About 48 percent of voters said Brown “understands the problems and concerns of people like me” versus 30 percent for Whitman, according to the Oct. 24 USC/Times survey.

In a 2009 Facebook post, “25 Random Things About Me,” Brown noted that he declined to have an inaugural ball after first becoming governor in 1975 and celebrated with dinner at a Chinese restaurant. He also said his favorite cereal is Flax Plus Multibran. The posting was genuine, spokesman Sterling Clifford said.

Mother Teresa

“I don’t know many politicians who went to India and washed the dead with Mother Teresa,” actor Peter Coyote, whom Brown appointed to a state arts commission in the 1970s, said in an interview before the election. “Jerry Brown does that stuff.”

California legislators closed a $19 billion budget hole Oct. 8 in part by cutting $7.5 billion in spending and delaying $1.2 billion in corporate tax breaks. The state faces a similar gap for the fiscal year that begins July 1, Treasurer Bill Lockyer said in a Bloomberg Television interview Oct. 19.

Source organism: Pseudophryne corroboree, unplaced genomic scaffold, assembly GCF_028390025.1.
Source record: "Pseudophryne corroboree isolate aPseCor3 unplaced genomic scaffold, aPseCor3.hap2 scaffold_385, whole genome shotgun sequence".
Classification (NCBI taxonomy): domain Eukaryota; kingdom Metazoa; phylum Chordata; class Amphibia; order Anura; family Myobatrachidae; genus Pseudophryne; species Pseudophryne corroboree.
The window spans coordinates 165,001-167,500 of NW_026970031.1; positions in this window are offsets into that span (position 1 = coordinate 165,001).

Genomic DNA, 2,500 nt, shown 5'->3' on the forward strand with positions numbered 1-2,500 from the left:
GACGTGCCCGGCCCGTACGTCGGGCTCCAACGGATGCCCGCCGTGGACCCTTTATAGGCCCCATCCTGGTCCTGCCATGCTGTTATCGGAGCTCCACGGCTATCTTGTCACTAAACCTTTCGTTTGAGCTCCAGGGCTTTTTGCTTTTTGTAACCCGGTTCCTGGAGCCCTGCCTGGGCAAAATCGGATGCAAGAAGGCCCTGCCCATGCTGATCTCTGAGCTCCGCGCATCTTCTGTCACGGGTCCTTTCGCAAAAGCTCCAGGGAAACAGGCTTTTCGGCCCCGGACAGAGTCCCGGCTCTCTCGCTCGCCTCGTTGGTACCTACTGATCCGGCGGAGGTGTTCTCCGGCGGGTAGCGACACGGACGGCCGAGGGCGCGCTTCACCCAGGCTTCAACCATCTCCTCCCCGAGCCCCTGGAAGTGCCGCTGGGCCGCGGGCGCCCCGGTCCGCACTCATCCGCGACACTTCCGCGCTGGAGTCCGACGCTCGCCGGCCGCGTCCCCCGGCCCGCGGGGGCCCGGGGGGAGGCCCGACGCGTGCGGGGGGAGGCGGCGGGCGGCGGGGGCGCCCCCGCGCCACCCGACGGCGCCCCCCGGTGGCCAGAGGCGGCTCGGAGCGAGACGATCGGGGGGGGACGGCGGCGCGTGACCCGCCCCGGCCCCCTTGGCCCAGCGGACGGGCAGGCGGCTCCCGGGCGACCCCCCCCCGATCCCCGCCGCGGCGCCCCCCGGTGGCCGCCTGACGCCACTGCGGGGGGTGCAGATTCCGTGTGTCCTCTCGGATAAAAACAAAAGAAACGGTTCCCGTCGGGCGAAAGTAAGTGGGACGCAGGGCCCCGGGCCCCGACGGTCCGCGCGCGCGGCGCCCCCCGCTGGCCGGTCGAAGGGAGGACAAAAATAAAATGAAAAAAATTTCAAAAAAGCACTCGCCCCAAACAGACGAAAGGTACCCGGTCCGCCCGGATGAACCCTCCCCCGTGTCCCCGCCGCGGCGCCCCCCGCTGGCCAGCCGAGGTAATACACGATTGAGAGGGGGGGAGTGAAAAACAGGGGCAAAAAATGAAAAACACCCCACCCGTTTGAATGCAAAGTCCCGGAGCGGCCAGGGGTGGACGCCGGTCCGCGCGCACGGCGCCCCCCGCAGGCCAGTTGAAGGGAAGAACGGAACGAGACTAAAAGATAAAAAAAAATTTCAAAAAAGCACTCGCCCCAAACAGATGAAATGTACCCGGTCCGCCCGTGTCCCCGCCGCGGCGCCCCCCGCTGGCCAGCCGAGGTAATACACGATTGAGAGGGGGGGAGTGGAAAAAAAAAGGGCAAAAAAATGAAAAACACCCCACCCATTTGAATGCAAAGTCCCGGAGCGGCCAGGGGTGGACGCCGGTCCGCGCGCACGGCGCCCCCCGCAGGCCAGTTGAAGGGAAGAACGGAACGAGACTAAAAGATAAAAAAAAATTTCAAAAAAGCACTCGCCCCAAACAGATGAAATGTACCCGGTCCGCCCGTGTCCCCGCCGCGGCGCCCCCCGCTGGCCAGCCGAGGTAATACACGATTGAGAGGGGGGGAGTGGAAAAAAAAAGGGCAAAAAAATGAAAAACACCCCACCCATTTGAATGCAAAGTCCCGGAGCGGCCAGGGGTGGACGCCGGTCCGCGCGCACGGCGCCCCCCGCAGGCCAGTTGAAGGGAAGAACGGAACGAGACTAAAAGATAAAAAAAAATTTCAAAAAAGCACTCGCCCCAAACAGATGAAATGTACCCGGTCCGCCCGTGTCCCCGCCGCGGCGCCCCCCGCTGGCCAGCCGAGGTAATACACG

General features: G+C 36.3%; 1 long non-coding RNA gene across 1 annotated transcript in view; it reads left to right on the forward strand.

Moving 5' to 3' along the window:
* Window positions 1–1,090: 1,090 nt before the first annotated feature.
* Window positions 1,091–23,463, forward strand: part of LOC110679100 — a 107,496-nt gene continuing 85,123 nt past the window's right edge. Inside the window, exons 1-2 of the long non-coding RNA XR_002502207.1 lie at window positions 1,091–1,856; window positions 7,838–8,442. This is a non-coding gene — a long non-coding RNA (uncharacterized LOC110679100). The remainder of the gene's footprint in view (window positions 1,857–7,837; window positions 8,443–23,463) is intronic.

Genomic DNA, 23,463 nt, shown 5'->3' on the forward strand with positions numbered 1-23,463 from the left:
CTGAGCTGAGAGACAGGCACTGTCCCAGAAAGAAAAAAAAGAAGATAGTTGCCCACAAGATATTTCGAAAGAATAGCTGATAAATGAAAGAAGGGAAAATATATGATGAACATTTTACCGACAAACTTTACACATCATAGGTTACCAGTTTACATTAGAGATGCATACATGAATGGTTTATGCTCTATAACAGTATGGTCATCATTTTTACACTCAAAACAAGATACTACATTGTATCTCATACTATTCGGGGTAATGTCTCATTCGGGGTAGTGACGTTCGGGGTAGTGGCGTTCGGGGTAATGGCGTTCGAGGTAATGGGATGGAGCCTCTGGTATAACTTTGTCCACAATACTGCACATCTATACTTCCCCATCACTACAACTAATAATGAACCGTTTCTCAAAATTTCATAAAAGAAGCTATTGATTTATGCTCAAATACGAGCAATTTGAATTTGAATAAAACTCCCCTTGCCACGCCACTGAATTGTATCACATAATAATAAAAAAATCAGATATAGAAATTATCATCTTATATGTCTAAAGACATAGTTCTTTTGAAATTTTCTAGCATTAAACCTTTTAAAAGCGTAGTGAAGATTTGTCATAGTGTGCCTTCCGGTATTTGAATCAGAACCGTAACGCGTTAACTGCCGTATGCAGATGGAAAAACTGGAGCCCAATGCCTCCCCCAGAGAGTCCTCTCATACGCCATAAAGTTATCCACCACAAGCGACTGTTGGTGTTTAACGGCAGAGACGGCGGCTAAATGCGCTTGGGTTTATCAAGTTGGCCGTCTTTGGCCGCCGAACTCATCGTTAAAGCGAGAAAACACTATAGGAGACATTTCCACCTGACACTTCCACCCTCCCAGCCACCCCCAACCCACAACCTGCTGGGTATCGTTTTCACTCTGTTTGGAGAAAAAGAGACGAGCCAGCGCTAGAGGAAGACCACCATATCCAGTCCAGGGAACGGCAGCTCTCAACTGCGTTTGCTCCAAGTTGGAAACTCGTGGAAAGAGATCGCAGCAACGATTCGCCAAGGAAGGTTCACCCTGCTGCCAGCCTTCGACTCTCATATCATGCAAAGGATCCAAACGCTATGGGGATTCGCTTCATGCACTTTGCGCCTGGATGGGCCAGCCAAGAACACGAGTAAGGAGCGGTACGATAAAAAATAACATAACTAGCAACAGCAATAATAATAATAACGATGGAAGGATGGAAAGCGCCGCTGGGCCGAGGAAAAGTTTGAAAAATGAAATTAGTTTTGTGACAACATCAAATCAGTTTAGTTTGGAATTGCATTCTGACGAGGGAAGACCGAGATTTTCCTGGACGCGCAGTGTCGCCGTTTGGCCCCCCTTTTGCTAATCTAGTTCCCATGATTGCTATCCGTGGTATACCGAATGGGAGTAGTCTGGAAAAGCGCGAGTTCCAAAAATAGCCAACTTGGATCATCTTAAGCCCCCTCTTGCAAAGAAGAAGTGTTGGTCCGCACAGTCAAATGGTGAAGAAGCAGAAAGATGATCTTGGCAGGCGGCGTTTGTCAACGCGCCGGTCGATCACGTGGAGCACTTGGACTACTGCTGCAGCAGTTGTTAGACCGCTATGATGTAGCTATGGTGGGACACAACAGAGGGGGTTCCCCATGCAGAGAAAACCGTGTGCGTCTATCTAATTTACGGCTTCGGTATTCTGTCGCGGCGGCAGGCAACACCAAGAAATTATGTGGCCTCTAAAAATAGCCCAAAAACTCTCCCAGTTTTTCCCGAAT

During the campaign, Brown said he’ll begin working with legislators to find budget-balancing fixes immediately after taking office in January. If compromises can’t be reached, he’ll take decisions to voters in a referendum, he said.

“How far people want to change the government will only be known when the people are fully engaged in the process,” Brown said in the interview.

Brown emphasized “clean energy” jobs as a way to boost the economy, with a campaign platform that included a promise to add 20,000 megawatts of solar, wind and other renewable energy sources by 2020.

California had a $1.8 trillion economy in 2008, according to the U.S. Commerce Department, which would rank it behind Italy as the eighth-largest in the world. Its unemployment rate in September was 12.4 percent, the third-highest after Nevada and Michigan, while the national average was 9.6 percent.

To contact the reporters on this story: Christopher Palmeri in Los Angeles at cpalmeri1@bloomberg.net; Michael B. Marois in Sacramento at mmarois@bloomberg.net

To contact the editor responsible for this story: Mark Tannenbaum at mtannen@bloomberg.net